The Five Questions Series is a forum for scholars, government officials, civil society leaders, and foreign policy practitioners to provide timely analysis of new developments related to the advancement of women and girls worldwide. This interview is with Tina Brown, journalist, editor, author, and founder and CEO of Tina Brown Live Media.
This year, the Women in the World Summit has a significant focus on the issue of women, peace, and security. The summit will feature a panel on women waging peace in Africa; a conversation with Afghan first lady Rula Ghani; and a session on escalating violence against women in Turkey. What connection do you see between women’s participation in peace and security processes and the resolution of the pressing global security threats we face today?
I see every connection—in the sense that a country that treats its women badly is bound to also be a national security risk. That is what has been proven again and again. And we keep seeing parts of the world explode in violence—and these are parts of the world where women are kept down, kept out of the economy, kept from political participation, kept uneducated, unable to play their part. So I see every connection between women’s status and peace and security.
I also see a connection between instability and the fact that women are constantly being left out of peace processes all over the world. When they are at the table, they can make a real difference. You can see that in Rwanda, for instance: last year, Women in the World hosted a panel made up of women who were in the Rwandan government, and they are really making Rwanda a very different place. When women are brought in to peace processes, they have different kinds of solutions. They tend not to escalate conflict in the way that a room full of men do. Last year we also had two amazing women speak, one Palestinian and one Israeli, both of whom had lost kids to snipers from the other side, and yet they joined forces to talk about peace. So we thought how interesting to have this focus on peace and security on this year’s African panel, because, of course, violence in Africa gets buried in the noise about the Middle East, but Boko Haram and al Shabaab have killed many more people than ISIS have.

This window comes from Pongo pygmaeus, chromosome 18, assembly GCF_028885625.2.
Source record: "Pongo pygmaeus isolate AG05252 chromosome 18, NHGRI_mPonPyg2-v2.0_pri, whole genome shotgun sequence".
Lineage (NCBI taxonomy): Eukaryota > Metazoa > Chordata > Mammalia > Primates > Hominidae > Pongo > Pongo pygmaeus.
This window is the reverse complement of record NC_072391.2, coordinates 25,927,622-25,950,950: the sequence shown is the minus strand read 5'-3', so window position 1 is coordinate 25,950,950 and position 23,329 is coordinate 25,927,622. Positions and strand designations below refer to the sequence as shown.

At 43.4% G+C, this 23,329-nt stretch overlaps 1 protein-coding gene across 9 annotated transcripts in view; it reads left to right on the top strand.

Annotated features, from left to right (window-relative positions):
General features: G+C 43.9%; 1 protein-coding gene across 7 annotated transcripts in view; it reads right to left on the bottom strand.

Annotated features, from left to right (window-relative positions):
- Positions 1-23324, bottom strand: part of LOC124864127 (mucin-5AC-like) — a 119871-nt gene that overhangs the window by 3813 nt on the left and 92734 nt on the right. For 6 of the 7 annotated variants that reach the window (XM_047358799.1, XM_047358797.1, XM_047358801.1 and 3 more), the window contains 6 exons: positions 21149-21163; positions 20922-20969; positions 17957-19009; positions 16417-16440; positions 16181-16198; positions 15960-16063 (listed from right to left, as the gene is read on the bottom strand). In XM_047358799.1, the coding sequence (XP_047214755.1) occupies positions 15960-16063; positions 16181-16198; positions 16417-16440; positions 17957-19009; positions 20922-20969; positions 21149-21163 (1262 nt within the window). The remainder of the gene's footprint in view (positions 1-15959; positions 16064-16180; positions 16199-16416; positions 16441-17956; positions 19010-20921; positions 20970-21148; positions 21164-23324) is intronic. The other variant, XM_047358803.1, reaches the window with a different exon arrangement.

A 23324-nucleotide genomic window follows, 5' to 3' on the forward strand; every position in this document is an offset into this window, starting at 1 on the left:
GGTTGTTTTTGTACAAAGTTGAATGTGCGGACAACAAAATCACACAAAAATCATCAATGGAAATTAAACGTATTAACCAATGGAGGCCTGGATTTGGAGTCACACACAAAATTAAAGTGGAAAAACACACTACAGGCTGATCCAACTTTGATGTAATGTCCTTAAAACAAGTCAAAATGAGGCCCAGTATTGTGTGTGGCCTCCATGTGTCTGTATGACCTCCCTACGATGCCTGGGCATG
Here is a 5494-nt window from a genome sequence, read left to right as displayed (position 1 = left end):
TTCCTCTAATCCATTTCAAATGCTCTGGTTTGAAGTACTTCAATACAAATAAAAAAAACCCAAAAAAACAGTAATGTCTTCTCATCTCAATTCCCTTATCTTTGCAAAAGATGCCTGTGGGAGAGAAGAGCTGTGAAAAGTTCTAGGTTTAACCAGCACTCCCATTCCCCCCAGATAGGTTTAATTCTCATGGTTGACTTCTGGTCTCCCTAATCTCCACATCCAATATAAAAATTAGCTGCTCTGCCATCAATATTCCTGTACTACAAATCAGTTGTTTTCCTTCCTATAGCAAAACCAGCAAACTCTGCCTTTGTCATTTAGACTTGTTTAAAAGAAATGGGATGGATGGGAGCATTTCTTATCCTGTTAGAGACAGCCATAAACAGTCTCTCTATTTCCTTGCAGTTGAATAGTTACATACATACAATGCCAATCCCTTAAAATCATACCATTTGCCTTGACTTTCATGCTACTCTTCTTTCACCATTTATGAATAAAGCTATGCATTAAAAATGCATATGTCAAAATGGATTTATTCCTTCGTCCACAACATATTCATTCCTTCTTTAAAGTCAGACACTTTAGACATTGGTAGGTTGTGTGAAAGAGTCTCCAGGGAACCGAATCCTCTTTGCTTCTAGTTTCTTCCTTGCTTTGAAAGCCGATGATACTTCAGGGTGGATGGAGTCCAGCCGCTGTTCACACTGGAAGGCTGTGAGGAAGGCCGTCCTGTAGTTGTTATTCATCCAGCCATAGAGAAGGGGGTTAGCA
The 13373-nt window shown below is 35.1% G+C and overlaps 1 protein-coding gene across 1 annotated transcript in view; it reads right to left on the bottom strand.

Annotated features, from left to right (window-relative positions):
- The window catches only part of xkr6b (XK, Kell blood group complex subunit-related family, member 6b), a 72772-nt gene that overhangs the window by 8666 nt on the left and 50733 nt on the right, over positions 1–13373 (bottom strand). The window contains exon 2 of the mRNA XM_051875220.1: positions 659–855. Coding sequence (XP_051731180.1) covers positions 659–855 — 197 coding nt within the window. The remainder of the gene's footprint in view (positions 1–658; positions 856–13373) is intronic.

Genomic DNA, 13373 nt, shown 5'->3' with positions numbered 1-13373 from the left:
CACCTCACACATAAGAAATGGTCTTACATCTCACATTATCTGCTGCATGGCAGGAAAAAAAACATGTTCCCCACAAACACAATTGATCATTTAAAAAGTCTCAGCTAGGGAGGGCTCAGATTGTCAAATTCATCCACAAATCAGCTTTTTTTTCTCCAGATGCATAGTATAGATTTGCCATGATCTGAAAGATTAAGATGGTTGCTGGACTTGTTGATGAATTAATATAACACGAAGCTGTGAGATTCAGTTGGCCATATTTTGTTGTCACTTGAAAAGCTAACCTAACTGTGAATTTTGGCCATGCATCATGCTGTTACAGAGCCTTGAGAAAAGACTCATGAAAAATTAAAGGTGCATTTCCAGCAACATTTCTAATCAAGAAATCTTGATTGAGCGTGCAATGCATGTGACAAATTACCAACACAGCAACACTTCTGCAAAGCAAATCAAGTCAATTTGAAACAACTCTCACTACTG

The notion of bringing women into the process, cross-faith dialogue, reaching out in unofficial ways, and in outside channels is something that Women in the World is extremely focused on, and every year we bring these kinds of women together to offer their solutions. We call it women waging peace.
I want to ask about another issue you will highlight at this year’s summit that affects billions but garners little media attention: the fact that 2.5 billion people live without a legal form of identification. Tell us why this issue matters and how it affects the status of women.
I think it is incredibly important. I will be interviewing Ajaypal Banga, the CEO of MasterCard, because he is very, very strong on this issue. And, as you said, there are 2.5 billion people who live without a form of legal identification. Without identification, you are essentially living in a data dark world. The government can’t find you, healthcare can’t find you, aid organizations can’t find you. Without legal identity, how can people bridge those divides?
The second part is that a cashless society can be much less corrupt. For a woman to have an identity card, she can also have a way to have payments made, which is an extraordinarily powerful tool because she doesn’t then have to walk miles to a money exchange location, or have the money stolen, or perhaps taken by her husband at home. All of these issues make having an identity card a critical gamechanger for women, in particular. I think it is a very important thing to discuss—it may not be a sexy topic, but it’s an incredibly important topic, and one that can actually change lives.
This year marks the beginning of the implementation of the new 2030 framework, which elevates global ambition to achieve gender equality. For the first time, this agenda establishes time-bound targets related to a range of issues—from property rights, to political participation, to child marriage, to violence against women—that were overlooked in the prior development framework. What unique contributions can the private sector and the media offer to advance this agenda?